THE TALKING STICK
Some tips on storytelling to children.
I’m a storyteller, so let me start with a story. I was born in the woods of the North Canadian Shield. I learned the storytelling tradition from my grandfather. In early school years I became a skinny horn rimmed legend, because my written stories and oral tales had the power to make people laugh out loud and listen.
You can hear me tell my stories in any school in the maritimes, thanks to the Nova Scotia Writer’s Federation’s WRITERS IN THE SCHOOL program. I visit schools from Shelburne to Tantallon, talking to kids from primary on up. I’m a regular in many of Halifax’s inner city schools because my down to earth delivery and matter of fact style appeals to these troubled tough kids.
This is where I’m at my best. Inspiring these kids. Showing them that there’s more to life than a television set. Showing them that their ambition and spirit and imagination can take them farther than they’ve dared to dream.
Farther even than Canadian Idol.
And it all starts with a stick.
The talking stick is an old tradition, and like any good storyteller, I decided to steal it. The talking stick is traditionally an ornately carved wand, decorated with feathers and beads and precious stones. When a tribe faces a crisis, they gather in a circle, and one by one pass the stick around. Whoever has the stick must tell their story, whatever story they know that pertains to the subject at hand. No one must repeat what another has said. You cannot get by on saying “Yes, I agree with him.” You must add your own ingredient to the mix.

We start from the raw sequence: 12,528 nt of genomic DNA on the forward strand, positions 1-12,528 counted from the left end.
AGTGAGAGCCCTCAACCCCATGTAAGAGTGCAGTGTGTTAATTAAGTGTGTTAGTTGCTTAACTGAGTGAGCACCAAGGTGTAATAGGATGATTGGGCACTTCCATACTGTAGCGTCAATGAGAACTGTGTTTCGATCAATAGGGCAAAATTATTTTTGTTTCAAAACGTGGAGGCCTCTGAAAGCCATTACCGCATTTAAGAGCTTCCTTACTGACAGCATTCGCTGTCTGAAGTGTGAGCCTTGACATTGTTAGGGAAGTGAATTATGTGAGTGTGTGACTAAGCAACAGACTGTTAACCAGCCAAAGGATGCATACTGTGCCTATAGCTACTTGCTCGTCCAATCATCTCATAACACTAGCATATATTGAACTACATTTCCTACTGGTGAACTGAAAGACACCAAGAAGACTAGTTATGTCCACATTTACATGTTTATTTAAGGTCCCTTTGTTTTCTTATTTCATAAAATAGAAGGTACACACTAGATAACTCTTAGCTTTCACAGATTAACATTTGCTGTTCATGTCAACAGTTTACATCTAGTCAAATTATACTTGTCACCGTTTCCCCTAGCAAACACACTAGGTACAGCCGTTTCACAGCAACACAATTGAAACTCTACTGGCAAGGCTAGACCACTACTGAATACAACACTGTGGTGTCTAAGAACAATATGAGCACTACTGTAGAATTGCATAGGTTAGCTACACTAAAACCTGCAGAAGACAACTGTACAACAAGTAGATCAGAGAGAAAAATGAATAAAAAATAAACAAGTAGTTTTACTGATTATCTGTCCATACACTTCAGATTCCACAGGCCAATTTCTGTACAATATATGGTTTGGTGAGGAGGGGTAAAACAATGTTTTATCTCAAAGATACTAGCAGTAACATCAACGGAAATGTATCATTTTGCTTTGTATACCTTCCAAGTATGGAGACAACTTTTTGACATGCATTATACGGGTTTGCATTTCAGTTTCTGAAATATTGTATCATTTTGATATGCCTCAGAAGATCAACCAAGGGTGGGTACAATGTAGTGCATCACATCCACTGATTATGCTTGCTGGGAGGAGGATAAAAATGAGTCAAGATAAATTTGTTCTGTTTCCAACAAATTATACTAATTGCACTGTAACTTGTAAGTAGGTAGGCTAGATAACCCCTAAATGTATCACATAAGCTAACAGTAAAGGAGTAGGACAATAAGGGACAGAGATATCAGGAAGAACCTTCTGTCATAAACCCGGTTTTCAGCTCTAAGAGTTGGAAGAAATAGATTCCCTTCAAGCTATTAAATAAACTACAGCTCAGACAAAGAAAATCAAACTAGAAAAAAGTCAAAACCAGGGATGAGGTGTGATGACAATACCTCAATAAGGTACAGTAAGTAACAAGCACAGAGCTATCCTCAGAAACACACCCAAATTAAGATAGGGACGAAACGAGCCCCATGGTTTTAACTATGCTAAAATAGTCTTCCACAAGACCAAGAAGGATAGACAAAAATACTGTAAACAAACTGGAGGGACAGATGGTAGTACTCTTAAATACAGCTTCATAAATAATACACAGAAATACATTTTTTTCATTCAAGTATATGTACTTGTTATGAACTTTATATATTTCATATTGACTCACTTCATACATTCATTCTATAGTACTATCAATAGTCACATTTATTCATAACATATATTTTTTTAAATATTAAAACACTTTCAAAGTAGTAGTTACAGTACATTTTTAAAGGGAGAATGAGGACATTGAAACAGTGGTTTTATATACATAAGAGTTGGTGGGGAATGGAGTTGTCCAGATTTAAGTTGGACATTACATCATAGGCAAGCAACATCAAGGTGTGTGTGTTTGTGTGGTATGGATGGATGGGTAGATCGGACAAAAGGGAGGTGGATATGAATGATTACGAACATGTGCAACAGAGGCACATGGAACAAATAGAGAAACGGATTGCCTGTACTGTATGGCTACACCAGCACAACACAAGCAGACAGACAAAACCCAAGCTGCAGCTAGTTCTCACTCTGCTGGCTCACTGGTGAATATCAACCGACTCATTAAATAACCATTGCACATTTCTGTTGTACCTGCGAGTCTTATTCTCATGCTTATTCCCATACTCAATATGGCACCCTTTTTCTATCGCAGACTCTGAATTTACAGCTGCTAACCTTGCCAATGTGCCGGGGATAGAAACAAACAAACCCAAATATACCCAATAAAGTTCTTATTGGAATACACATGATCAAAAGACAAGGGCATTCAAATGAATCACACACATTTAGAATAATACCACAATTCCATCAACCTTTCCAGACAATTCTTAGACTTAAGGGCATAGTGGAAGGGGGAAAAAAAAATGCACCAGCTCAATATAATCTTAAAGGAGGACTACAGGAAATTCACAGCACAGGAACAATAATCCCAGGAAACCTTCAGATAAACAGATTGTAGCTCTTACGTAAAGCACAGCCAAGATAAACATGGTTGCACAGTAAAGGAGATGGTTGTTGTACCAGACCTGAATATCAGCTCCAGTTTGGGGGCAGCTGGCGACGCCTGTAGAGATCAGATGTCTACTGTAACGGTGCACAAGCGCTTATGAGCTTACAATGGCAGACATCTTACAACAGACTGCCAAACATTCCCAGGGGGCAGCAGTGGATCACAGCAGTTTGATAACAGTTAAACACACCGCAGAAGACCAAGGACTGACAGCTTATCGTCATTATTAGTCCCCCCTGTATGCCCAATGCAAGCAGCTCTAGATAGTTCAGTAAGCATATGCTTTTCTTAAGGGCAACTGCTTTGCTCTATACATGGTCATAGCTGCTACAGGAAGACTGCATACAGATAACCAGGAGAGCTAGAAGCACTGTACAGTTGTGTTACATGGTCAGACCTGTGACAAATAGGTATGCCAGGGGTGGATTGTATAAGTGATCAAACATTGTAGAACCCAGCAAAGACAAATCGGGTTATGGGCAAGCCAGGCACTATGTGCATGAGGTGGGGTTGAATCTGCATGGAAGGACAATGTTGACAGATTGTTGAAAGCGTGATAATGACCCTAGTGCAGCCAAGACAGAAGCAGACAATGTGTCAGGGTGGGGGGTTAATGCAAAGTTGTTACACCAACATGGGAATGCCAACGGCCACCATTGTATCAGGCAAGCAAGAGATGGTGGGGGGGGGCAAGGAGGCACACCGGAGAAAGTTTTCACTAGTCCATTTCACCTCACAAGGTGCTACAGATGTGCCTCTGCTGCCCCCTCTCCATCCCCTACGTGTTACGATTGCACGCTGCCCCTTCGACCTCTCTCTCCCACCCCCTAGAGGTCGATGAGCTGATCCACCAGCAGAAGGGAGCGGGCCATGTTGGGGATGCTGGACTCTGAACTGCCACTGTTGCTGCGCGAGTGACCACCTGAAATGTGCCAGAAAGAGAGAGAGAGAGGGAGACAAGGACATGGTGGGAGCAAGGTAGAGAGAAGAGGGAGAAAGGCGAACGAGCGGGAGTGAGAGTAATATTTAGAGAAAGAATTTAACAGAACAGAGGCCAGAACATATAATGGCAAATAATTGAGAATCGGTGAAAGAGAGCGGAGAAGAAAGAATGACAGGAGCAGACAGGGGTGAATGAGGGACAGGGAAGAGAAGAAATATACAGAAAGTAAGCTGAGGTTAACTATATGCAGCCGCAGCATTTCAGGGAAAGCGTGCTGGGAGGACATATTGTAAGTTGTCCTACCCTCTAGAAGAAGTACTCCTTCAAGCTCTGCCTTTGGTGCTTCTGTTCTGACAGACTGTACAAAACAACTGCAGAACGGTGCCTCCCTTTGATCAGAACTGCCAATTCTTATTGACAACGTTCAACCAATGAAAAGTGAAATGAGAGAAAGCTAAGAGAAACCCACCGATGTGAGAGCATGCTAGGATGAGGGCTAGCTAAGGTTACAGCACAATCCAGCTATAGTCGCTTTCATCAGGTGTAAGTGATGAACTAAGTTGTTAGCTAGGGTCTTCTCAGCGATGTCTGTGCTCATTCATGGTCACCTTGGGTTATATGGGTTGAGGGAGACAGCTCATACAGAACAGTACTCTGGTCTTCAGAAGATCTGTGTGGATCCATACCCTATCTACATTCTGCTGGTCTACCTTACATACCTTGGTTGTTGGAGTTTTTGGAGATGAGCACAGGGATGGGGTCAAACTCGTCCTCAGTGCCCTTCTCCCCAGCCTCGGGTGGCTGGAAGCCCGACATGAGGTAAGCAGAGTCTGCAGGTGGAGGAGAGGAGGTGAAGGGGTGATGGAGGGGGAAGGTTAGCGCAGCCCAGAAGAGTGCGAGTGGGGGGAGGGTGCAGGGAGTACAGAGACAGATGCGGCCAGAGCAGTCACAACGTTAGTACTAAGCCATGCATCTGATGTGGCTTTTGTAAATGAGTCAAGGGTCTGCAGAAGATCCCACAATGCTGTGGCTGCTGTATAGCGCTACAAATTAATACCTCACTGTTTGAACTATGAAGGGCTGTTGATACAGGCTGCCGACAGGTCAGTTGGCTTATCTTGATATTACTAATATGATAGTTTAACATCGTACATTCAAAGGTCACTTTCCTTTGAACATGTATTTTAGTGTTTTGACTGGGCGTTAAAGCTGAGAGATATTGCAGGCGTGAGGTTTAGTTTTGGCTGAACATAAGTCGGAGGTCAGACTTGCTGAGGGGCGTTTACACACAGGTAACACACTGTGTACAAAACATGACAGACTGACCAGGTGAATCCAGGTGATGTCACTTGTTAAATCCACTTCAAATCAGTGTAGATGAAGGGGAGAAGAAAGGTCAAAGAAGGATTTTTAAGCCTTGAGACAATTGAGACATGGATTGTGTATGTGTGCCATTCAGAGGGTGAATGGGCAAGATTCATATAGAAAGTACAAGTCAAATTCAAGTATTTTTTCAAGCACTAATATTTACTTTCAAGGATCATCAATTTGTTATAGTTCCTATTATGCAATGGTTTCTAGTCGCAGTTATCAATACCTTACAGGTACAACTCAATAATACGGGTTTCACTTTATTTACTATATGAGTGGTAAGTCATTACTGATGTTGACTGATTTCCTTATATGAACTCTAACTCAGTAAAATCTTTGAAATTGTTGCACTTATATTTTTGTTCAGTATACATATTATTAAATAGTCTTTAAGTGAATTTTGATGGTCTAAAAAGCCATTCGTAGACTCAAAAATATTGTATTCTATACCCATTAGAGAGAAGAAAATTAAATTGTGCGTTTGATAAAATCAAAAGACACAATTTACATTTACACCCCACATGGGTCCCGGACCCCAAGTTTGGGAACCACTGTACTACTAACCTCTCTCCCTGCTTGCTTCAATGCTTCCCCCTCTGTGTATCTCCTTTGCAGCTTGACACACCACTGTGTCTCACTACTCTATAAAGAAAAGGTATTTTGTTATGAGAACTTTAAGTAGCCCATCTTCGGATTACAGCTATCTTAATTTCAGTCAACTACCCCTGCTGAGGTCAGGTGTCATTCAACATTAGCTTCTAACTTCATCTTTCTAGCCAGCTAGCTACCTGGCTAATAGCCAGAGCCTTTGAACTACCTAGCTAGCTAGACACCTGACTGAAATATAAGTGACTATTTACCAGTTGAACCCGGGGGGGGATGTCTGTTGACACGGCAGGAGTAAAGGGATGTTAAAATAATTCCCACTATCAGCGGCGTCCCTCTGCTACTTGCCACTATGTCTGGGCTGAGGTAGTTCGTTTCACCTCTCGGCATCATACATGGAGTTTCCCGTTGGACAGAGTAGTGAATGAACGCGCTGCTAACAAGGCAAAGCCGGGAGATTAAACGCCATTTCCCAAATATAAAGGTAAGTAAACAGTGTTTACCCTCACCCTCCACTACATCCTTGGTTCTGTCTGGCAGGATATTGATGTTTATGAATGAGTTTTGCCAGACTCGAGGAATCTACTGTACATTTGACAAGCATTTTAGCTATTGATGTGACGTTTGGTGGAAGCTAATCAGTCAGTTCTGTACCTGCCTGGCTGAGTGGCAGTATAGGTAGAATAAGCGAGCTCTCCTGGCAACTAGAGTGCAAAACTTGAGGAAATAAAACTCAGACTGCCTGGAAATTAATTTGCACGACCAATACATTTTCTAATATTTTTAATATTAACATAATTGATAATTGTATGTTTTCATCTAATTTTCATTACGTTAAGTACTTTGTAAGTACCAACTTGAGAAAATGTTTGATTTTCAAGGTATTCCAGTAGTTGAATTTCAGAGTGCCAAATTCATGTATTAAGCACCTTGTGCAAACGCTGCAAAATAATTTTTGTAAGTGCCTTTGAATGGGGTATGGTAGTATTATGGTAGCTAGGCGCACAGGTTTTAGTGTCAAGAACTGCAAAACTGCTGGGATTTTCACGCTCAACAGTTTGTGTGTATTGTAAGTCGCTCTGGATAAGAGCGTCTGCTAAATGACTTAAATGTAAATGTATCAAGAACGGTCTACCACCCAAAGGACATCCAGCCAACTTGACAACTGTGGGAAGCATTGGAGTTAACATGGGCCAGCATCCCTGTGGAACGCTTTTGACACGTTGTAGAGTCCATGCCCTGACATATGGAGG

Thus the talking stick circle becomes a large communal bowl for shared wisdom. When they face a famine they will gather around and one man will talk of a time when there was so little food his family passed a plate back and forth and told each other stories about eating. Another boy will share a planting trick his grandfather gave him. A woman will tell you of a way to cook soup from a rock.
The talking stick is what I bring to the children. We start with an idea or even just a sentence. Then I hand the stick on to the first child and say those two magic words – “And then?”. And then the child must add to the tale, until slowly, sentence by sentence, a story is built, and the talking stick has been decorated with the thousand colours of a child’s imagination. I don’t have a fancy stick. I just use a chunk of kindling pilfered from the mock campfire I lay at every one of my tellings. I’ve seen it done with a pencil or even a pen.
The beauty of this ceremony is the unity it will bring to any class. Children find courage in the safety of the group dynamic. If everybody takes part, there need be no reluctant sharers. It becomes a game, more exciting than a thousand Stanley Cup hockey games. More exciting than Survivor and Nintendo tied together with a lightning rope. Children are inherently herd animals, they have yet to discover the gift of their individuality. So you must play with them in a pack, and slowly winnow out the courageous few. The others will quickly follow.
In every class I have taught in, there has always been the one. The special one, whom all the other kids will say – “Oh Thomas, he is a writer. He can tell a story about anything.” By including that gifted child in your group play, you will encourage the less confident ones to try and compete with the one who before this was viewed as a bit of a freak or an oddity.